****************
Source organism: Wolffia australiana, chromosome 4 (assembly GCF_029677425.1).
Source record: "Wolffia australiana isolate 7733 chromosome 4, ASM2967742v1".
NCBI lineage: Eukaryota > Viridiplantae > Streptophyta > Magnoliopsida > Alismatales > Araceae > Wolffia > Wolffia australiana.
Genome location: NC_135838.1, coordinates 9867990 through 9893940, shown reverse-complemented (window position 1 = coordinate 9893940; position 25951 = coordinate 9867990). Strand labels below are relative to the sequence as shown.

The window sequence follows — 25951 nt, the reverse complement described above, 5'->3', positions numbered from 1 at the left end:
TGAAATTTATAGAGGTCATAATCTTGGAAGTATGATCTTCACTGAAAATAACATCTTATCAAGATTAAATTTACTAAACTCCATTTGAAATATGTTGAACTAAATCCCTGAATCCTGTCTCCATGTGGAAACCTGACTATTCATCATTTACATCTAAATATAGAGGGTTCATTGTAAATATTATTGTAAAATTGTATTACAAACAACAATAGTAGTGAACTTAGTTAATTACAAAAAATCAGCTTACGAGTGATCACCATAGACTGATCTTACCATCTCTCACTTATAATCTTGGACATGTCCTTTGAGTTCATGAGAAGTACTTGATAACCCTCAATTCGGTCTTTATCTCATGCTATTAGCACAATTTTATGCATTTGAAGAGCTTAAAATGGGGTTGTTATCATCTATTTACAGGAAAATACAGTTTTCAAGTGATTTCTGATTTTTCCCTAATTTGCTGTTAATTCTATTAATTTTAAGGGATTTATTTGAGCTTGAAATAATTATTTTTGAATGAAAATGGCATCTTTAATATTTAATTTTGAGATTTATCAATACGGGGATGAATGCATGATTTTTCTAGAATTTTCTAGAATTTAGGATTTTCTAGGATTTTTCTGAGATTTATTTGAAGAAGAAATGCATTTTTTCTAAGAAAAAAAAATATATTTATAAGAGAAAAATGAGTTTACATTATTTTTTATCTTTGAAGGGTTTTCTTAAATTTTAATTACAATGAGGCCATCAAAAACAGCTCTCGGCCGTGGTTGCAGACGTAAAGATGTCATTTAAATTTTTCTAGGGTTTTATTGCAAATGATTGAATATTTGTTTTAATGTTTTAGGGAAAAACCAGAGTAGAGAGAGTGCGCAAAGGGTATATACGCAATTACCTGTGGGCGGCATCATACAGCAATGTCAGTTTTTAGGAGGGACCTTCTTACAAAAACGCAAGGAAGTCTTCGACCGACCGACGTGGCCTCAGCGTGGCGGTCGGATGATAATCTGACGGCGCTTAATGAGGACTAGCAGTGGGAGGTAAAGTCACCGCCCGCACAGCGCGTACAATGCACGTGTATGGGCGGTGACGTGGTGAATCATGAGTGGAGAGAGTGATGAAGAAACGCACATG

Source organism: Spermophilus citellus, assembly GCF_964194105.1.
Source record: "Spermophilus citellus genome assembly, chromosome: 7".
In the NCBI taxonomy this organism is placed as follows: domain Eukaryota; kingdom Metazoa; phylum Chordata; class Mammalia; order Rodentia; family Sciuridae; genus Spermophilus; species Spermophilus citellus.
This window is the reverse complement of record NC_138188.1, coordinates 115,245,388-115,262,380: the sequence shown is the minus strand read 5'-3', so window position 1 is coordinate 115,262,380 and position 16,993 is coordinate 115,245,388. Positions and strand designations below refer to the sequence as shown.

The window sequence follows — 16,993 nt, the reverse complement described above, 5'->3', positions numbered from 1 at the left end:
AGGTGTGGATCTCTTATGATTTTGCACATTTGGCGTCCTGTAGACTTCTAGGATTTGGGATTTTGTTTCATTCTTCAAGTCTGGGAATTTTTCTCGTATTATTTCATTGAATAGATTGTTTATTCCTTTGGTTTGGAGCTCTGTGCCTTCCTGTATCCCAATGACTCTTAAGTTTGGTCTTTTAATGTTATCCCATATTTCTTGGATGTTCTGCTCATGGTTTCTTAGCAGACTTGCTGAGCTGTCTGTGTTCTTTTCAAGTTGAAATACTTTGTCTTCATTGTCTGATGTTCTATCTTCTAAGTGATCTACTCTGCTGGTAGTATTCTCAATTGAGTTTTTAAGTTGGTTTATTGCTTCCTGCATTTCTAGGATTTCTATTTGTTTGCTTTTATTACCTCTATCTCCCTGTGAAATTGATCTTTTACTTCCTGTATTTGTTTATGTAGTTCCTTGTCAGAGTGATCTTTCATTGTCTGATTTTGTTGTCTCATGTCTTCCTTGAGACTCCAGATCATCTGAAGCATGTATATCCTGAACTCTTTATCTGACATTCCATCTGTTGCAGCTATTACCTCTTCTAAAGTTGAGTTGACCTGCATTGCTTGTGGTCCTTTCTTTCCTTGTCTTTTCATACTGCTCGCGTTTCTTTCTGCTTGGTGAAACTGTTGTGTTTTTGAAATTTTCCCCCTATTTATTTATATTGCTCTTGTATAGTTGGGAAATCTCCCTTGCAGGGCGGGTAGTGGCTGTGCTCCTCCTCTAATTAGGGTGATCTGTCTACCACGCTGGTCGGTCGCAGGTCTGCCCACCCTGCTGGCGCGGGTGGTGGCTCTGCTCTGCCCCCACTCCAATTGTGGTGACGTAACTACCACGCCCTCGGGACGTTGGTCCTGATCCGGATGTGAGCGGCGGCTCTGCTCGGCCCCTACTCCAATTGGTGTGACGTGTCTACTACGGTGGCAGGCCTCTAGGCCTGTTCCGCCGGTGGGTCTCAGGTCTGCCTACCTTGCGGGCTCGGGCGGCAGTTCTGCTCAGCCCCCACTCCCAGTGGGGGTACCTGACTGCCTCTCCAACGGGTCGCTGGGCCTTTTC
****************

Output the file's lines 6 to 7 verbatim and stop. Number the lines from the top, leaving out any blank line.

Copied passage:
TGAAATTTATAGAGGTCATAATCTTGGAAGTATGATCTTCACTGAAAATAACATCTTATCAAGATTAAATTTACTAAACTCCATTTGAAATATGTTGAACTAAATCCCTGAATCCTGTCTCCATGTGGAAACCTGACTATTCATCATTTACATCTAAATATAGAGGGTTCATTGTAAATATTATTGTAAAATTGTATTACAAACAACAATAGTAGTGAACTTAGTTAATTACAAAAAATCAGCTTACGAGTGATCACCATAGACTGATCTTACCATCTCTCACTTATAATCTTGGACATGTCCTTTGAGTTCATGAGAAGTACTTGATAACCCTCAATTCGGTCTTTATCTCATGCTATTAGCACAATTTTATGCATTTGAAGAGCTTAAAATGGGGTTGTTATCATCTATTTACAGGAAAATACAGTTTTCAAGTGATTTCTGATTTTTCCCTAATTTGCTGTTAATTCTATTAATTTTAAGGGATTTATTTGAGCTTGAAATAATTATTTTTGAATGAAAATGGCATCTTTAATATTTAATTTTGAGATTTATCAATACGGGGATGAATGCATGATTTTTCTAGAATTTTCTAGAATTTAGGATTTTCTAGGATTTTTCTGAGATTTATTTGAAGAAGAAATGCATTTTTTCTAAGAAAAAAAAATATATTTATAAGAGAAAAATGAGTTTACATTATTTTTTATCTTTGAAGGGTTTTCTTAAATTTTAATTACAATGAGGCCATCAAAAACAGCTCTCGGCCGTGGTTGCAGACGTAAAGATGTCATTTAAATTTTTCTAGGGTTTTATTGCAAATGATTGAATATTTGTTTTAATGTTTTAGGGAAAAACCAGAGTAGAGAGAGTGCGCAAAGGGTATATACGCAATTACCTGTGGGCGGCATCATACAGCAATGTCAGTTTTTAGGAGGGACCTTCTTACAAAAACGCAAGGAAGTCTTCGACCGACCGACGTGGCCTCAGCGTGGCGGTCGGATGATAATCTGACGGCGCTTAATGAGGACTAGCAGTGGGAGGTAAAGTCACCGCCCGCACAGCGCGTACAATGCACGTGTATGGGCGGTGACGTGGTGAATCATGAGTGGAGAGAGTGATGAAGAAACGCACATG

Source organism: Spermophilus citellus, assembly GCF_964194105.1.